Retro Beach Wedding
In the midst of planning my own Island “I Do” my mum half-heartedly joked that we should instead opt for a beach ceremony turned beach party. Reciting our vows in the early morning sunlight followed by a game-filled day, and later a bonfire competing with that evening’s fiery sunset. While in the moment I didn’t consider it to be a brilliant idea – her timing was not impeccable to say the least, nor was I willing to rethink all the planning we have done since our engagement – I can now sheepishly admit the idea may be her best to date. In the weeks since that conversation – which was more an argument, me having to keep “Bridezilla” at bay – I have envisioned what said beach party would look like, and in a true effort to torture myself I created an inspiration board. This Retro Beach Wedding theme pulls inspiration from the 60’s and 70’s in The Bahamas. While the palette below at times suggests otherwise, I would opt for more muted tones with a dash of gypset.
THE VENUE: Sandy Toes Rose Island, a private 10 acre stretch of island straddling nearby Rose Island. At the port of departure, Paradise Island, 70 dearest friends and family would board the Hermit Crab at 10:00AM to arrive to Sandy Toes Rose Island only 30 minutes later, in time for an 11:00AM wedding.
WEDDING INVITATIONS: Inspired by the bride who had guests RSVP on vintage postcards we instead would use Bahamian postcards from the 60s and 70s as invitations, guests then submitting their RSVPs on a designated website. Afterall we know how unpredictable the Bahamas Postal Service is.
CEREMONY + RECEPTION DECOR: Our guests will be greeted at Rose Island with a replica of the signage that once commanded Downtown Nassau, a plank would be added to include the bride’s and groom’s name, as well as the wedding date. Placed in a row, pom-pom and fringe umbrellas would line the beach until where the sand meets the ceremony location. On each seat small two-tone beach balls will be placed, while at the end of long benches larger beach balls would wait to be tossed in the air at the announcement of husband and wife.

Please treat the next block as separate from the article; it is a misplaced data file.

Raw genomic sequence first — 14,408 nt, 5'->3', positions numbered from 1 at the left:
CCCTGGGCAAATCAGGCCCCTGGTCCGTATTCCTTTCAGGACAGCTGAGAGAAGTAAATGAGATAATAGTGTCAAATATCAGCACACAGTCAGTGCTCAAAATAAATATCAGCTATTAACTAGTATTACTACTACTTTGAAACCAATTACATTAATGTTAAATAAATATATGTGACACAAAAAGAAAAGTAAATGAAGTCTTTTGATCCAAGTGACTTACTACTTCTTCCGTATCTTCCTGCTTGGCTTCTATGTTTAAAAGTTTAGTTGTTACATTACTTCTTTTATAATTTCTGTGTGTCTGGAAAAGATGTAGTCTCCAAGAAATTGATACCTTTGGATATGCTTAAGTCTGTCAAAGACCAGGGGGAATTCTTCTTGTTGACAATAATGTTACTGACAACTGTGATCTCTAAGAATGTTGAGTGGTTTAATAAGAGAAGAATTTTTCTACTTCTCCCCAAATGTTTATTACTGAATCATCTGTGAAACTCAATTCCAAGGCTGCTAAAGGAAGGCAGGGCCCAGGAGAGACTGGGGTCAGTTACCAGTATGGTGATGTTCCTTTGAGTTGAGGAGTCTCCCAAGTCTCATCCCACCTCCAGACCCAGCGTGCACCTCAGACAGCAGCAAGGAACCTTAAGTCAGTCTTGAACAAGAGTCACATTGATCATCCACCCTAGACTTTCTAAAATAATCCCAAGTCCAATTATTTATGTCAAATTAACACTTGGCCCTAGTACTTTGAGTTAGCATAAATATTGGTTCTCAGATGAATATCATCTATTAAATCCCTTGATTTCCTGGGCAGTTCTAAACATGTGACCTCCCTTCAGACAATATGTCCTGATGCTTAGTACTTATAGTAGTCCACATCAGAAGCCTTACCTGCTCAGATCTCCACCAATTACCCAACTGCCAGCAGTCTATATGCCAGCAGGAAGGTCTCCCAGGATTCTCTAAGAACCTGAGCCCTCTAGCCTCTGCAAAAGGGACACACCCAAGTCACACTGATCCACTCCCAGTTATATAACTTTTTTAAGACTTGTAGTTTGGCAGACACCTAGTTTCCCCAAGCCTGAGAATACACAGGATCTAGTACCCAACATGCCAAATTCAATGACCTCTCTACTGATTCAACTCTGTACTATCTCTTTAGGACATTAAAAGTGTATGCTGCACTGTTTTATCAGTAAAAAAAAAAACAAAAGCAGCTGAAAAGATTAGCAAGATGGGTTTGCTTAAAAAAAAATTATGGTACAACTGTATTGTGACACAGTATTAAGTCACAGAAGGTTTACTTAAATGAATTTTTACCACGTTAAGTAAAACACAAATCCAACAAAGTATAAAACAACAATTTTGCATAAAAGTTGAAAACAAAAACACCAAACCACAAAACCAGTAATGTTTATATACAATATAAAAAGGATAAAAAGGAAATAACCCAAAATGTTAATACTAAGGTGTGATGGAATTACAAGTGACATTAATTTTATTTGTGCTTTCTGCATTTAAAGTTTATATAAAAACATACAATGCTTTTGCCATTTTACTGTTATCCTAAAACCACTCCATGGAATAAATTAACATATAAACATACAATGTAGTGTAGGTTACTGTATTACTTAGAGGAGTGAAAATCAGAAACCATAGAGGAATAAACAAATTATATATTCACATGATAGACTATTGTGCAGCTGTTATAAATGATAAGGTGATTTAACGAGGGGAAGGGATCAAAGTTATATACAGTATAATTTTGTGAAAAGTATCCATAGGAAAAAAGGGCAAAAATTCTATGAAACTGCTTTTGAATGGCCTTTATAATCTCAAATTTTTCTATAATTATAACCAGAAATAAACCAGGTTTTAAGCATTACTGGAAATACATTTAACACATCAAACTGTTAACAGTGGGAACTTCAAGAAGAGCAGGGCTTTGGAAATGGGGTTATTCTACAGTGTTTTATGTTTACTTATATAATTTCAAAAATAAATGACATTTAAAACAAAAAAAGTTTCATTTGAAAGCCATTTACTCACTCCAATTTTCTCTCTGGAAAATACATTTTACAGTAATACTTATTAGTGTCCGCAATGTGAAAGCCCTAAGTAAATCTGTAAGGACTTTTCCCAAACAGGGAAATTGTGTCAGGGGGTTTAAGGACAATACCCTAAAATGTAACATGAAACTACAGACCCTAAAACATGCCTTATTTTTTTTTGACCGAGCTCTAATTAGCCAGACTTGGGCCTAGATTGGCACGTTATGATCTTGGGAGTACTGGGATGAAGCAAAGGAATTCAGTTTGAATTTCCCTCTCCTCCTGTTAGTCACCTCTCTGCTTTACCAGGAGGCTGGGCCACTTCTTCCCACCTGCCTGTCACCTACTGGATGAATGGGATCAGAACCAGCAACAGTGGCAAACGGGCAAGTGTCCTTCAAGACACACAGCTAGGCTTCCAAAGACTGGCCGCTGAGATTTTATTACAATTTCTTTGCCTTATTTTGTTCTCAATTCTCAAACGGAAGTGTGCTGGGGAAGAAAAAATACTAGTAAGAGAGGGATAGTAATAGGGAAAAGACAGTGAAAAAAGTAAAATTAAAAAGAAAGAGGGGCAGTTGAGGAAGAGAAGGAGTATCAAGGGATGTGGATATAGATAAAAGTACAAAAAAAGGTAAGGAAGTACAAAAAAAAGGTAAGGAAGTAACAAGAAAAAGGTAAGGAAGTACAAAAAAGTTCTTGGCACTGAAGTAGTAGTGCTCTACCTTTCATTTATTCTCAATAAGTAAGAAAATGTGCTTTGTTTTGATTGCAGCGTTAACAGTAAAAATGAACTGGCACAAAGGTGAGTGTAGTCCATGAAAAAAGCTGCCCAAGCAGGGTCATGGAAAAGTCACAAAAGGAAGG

THE DRESS CODE: On the bride, a high-waisted white bikini under a light sheer overlay. On the groom and his men, Island Company Passport Swimtrunks – they have several Bahamas stamps on them after all – and straw hats from Nassau’s straw market. On the guests, 60s and 70s inspired swimwear.
For Her – embroidered “Itsy Bitsy Teenie Weenie Yellow Polka Dot Bikini” bikini bags. An ode to singer Brian Hyland who rose to the top of the music charts in the 1960s with a song of the same name.
For Him – “Too Much Fun, Too Much Sun” survival kit which would include a miniature bottle of Plantation Hill Island Jerk Seasoning, solid bronze bottle openers by Abaco Resident Peter Bradley, and Advil – naturally.
ENTERTAINMENT: Volleyball, paddle-boarding on rentals from PappaSurf, and a custom corn toss will entertain guests throughout the day.
FOOD + BEVERAGES: To stay true to the theme and the era of diners, a hot dog and hamburger stand surrounded by an abundance of fixings will be set up. Along with beer and traditional favourites the bartender will serve a speciality cocktail, the Rum Dum, a drink first made in the year 1971 by Wilfred Sands and now often shaken with John Watling’s Rum. Vintage coke bottles, jars full of candy striped straws, mini beach umbrellas, and cherries will dominate the bar’s surface.
CAKE: Instead of cake, a table inspired by the traditional candy shop will be laid. To create various heights candy filled apothecary jars will be scattered about the table along with bowls of assorted candy.
BRIDE + GROOM’S TRANSPORT: We would surprise guests with an unexpected send-off for two in a chartered sea-plane, Safari Seaplanes to be exact.